I want nothing in my email in box.


I want nothing in my in box. Is that bad?

When I worked as a theatrical agent, we had an expression “make it go away”. eg, deal with the task or problem, get it done, or, if you’re lucky, it might dies of natural causes.

I wish I could make my in box go away, make it back to fresh and nothing, like ground zero. I get there from time to time, but the stuff lying about makes me ‘want to make it go away”.

How ’bout you? Do you like your in box to have a clean sweep from time to time? Or do you just let it do it’s thang? Tell me all.

17 responses to “I want nothing in my email in box.

  1. Oh,

    common situation! I tried all; once just trashed 600 and some more, off the bat. Nothing special happened. Sometimes I read them. 🙂 It’s actually exposures of the digital world, some of them drift your way. That’s how I come to see it nowadays.

    /J

  2. I am just cleaning up some of my subscriptions. I ended up with over 2500 emails in my inbox. Hmmm organisation. I was uncontactable for about 2.5 hours today, and came back to 97 emails! grrrrr.

  3. Yes, isnt it interesting? Years ago, having something in your in box was validation to who we were or what we are doing ( in a way). Now it is just another thing we have to keep on top of. Don’t get me wrong… it is valuable to hear from those you love… but how many have subscribed to this or that, or this or that, or this or that…..? starting to become clutter… sigh…. How many emails are just like all of those windowed letters we get in our letter box (real letter box) and very little pleasurable content now….in which ‘the moments’ really matter.

    • There might be, in the future, more intelligent filters that also “tag with time”, meaning that if the response the mail gets from a person is not current (timely), then the score is lower, but mail gets archived anyways. I think there’s a lot of improving about the way emails should be visualized, as nets; just like the Facebook friend visualizer…

  4. I think it depends on actual content of email.

    Some things you might want to keep – a personal note from a friend, a forwarded joke from a collegue, something to be actioned, details of a authentication key or a login details etc etc. Others, like the offers from this or that company can be deleted without hesitation.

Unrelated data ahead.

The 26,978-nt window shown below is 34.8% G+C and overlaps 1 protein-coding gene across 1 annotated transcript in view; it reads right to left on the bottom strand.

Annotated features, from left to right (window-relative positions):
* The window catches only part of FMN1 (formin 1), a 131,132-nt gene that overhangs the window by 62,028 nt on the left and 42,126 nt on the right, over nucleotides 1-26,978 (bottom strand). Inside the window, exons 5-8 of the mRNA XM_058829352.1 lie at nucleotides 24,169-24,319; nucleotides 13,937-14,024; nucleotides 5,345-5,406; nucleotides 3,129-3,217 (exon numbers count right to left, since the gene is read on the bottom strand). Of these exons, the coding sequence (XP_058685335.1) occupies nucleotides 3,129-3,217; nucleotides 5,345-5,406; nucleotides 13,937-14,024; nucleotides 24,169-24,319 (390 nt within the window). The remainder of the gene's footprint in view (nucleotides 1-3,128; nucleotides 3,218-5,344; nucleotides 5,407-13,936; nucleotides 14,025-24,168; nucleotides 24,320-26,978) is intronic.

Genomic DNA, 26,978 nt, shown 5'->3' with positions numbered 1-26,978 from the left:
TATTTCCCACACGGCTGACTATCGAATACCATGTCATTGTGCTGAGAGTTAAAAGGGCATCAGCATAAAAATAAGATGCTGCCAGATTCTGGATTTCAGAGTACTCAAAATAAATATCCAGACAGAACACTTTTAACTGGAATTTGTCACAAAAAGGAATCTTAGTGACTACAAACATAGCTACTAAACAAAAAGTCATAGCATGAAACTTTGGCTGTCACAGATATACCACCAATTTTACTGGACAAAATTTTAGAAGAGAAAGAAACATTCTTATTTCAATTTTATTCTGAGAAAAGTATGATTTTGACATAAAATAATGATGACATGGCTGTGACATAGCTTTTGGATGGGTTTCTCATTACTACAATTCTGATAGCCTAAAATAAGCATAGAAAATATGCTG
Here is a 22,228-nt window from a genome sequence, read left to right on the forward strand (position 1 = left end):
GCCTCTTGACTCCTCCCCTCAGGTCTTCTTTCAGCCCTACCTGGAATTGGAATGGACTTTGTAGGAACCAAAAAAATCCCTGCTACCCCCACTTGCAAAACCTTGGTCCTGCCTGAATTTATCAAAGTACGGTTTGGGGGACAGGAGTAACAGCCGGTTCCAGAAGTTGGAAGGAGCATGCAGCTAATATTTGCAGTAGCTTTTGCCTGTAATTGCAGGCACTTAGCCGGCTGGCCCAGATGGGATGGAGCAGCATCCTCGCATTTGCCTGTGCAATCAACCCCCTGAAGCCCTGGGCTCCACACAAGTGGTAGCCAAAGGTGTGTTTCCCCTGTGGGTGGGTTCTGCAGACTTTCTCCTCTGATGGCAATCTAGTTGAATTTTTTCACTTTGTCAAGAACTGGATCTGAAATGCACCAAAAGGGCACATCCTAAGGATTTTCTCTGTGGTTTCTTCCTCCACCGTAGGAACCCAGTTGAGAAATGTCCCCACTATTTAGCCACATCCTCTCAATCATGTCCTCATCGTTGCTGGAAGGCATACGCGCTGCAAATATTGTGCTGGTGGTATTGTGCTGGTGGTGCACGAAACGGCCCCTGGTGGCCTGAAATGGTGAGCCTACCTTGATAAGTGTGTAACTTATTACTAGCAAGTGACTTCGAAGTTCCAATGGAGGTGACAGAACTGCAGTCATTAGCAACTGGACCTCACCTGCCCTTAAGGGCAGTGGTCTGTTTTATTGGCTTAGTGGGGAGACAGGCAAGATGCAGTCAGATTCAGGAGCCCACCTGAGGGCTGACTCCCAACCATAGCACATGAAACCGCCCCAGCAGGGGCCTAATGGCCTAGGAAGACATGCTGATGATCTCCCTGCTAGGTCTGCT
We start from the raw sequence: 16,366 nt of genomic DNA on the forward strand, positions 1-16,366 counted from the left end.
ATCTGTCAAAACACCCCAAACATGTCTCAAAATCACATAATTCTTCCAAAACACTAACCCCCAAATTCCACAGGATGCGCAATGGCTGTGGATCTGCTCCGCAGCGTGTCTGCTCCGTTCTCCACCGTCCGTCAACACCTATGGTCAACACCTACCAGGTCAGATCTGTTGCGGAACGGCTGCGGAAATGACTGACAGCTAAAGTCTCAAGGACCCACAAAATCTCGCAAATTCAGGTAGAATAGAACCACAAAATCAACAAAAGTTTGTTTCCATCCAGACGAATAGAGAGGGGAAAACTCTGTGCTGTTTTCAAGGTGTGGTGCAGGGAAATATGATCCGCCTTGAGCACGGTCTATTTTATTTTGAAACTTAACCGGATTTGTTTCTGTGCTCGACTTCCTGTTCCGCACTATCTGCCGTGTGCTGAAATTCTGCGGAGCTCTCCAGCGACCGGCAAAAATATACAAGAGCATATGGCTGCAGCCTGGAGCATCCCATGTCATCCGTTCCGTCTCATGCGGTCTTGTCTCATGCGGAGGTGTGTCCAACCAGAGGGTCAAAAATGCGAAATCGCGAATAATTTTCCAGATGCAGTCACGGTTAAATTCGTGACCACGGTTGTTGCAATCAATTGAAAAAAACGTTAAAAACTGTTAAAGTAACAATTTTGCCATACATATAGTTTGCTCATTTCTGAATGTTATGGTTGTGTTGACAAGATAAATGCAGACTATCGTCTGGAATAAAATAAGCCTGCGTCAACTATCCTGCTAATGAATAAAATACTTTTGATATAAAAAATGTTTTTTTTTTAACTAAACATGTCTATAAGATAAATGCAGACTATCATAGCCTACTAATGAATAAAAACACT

Personally I love Outlook. I can create folders to store and file the emails I want to keep, I can use the tasks to record things I need to action, and if something is more appointment or date orientated its transferred to the calendar.

    I suppose its a little like coming back in from your real letter box – some things need to be filed, actioned, or tossed.

    • totally agree Susan!
      The minute I started thinking about my inbox like an old skool mailbox, it made it much easier to deal with!

  5. Hi Lissanne,
    I recently turned off all email notifications from Facebook & Twitter. My Inbox thanks me! Alot less rubbish. I also unsubscribed to lots of e-lists and newsletters that I once thought I needed. If I hadn’t opened a newsletter or e-list recently – bye bye!

  6. yes, the content has a lot to do with it! I generally don’t have subscriptions or notificiations that are junky, but I do find a lot of stuff in my mail box that needs attention… down to 31 messages this morning 🙂

    I find it overwhelming when it gets to over 100 so I’m not doing so badly!

  7. hard to know what to keep, and what not to. i do a cleanup and then someone says “did you see that email about that meeting we are supposed to be at” 🙂 But I deleted it.
    Quotas at work force me to clean up. Online mailboxes are huge so no reason, except to make some order out of chaos. Can mass delete stuff from mailing lists and not have missed much as it comes around again anyway – same topics get repeated.

  8. Hi Lissanne
    I read my emails as they come in, and then label and file them as ‘Work to do’ if I need to do something, but I keep my inbox empty. I have ebay emails labelled and filed into my ebay folder (without landing in my inbox) and I read them on my break.

    • Ah, I would love to hear more about Inbox Zero from you, dear reader! I have read a bit at 43 folders, and have heard some stuff before, but to be honest, revisiting those links weren’t inspiring. Watching a 1 hour video from Merlin Mann feels a bit like too much research for me.

      But, perhaps someone would explain in a succinct fashion the rules for making it work (or point to a good link).